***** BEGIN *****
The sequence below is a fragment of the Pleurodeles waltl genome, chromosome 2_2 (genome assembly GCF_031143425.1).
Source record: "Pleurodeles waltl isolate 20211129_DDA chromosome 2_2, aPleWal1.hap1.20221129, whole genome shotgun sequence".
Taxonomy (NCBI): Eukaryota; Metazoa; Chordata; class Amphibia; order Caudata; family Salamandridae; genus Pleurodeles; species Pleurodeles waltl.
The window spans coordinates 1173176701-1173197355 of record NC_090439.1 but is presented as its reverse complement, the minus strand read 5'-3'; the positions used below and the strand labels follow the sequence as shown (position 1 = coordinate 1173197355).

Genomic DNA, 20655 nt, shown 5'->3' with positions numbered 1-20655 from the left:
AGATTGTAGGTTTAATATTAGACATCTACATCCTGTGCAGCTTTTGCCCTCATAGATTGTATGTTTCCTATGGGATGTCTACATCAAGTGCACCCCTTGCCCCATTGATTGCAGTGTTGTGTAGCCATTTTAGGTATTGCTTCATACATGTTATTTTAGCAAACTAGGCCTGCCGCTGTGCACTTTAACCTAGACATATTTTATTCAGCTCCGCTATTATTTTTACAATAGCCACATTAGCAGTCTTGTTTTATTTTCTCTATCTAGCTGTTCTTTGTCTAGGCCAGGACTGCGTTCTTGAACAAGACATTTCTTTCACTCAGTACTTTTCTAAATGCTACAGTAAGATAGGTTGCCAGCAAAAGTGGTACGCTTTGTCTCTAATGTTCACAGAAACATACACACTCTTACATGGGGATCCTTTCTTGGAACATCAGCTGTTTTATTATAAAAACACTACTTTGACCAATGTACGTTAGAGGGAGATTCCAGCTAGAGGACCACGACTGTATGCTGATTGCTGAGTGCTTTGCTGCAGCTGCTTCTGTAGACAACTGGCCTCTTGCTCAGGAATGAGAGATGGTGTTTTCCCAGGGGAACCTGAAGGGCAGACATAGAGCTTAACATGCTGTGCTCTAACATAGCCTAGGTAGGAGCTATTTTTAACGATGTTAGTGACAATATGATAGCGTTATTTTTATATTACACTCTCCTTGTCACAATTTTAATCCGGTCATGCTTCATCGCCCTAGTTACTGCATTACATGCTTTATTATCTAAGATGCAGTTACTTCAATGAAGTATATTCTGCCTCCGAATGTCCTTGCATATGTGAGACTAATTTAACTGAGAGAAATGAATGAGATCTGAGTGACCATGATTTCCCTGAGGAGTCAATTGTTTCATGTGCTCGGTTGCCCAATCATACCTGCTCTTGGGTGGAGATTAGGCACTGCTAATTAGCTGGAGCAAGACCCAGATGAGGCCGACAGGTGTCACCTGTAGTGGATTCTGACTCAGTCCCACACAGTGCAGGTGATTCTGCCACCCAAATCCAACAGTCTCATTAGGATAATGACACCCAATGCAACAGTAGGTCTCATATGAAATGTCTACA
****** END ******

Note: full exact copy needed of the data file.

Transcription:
The sequence below is a fragment of the Pleurodeles waltl genome, chromosome 2_2 (genome assembly GCF_031143425.1).
Source record: "Pleurodeles waltl isolate 20211129_DDA chromosome 2_2, aPleWal1.hap1.20221129, whole genome shotgun sequence".
Taxonomy (NCBI): Eukaryota; Metazoa; Chordata; class Amphibia; order Caudata; family Salamandridae; genus Pleurodeles; species Pleurodeles waltl.
The window spans coordinates 1173176701-1173197355 of record NC_090439.1 but is presented as its reverse complement, the minus strand read 5'-3'; the positions used below and the strand labels follow the sequence as shown (position 1 = coordinate 1173197355).

Genomic DNA, 20655 nt, shown 5'->3' with positions numbered 1-20655 from the left:
AGATTGTAGGTTTAATATTAGACATCTACATCCTGTGCAGCTTTTGCCCTCATAGATTGTATGTTTCCTATGGGATGTCTACATCAAGTGCACCCCTTGCCCCATTGATTGCAGTGTTGTGTAGCCATTTTAGGTATTGCTTCATACATGTTATTTTAGCAAACTAGGCCTGCCGCTGTGCACTTTAACCTAGACATATTTTATTCAGCTCCGCTATTATTTTTACAATAGCCACATTAGCAGTCTTGTTTTATTTTCTCTATCTAGCTGTTCTTTGTCTAGGCCAGGACTGCGTTCTTGAACAAGACATTTCTTTCACTCAGTACTTTTCTAAATGCTACAGTAAGATAGGTTGCCAGCAAAAGTGGTACGCTTTGTCTCTAATGTTCACAGAAACATACACACTCTTACATGGGGATCCTTTCTTGGAACATCAGCTGTTTTATTATAAAAACACTACTTTGACCAATGTACGTTAGAGGGAGATTCCAGCTAGAGGACCACGACTGTATGCTGATTGCTGAGTGCTTTGCTGCAGCTGCTTCTGTAGACAACTGGCCTCTTGCTCAGGAATGAGAGATGGTGTTTTCCCAGGGGAACCTGAAGGGCAGACATAGAGCTTAACATGCTGTGCTCTAACATAGCCTAGGTAGGAGCTATTTTTAACGATGTTAGTGACAATATGATAGCGTTATTTTTATATTACACTCTCCTTGTCACAATTTTAATCCGGTCATGCTTCATCGCCCTAGTTACTGCATTACATGCTTTATTATCTAAGATGCAGTTACTTCAATGAAGTATATTCTGCCTCCGAATGTCCTTGCATATGTGAGACTAATTTAACTGAGAGAAATGAATGAGATCTGAGTGACCATGATTTCCCTGAGGAGTCAATTGTTTCATGTGCTCGGTTGCCCAATCATACCTGCTCTTGGGTGGAGATTAGGCACTGCTAATTAGCTGGAGCAAGACCCAGATGAGGCCGACAGGTGTCACCTGTAGTGGATTCTGACTCAGTCCCACACAGTGCAGGTGATTCTGCCACCCAAATCCAACAGTCTCATTAGGATAATGACACCCAATGCAACAGTAGGTCTCATATGAAATGTCTACA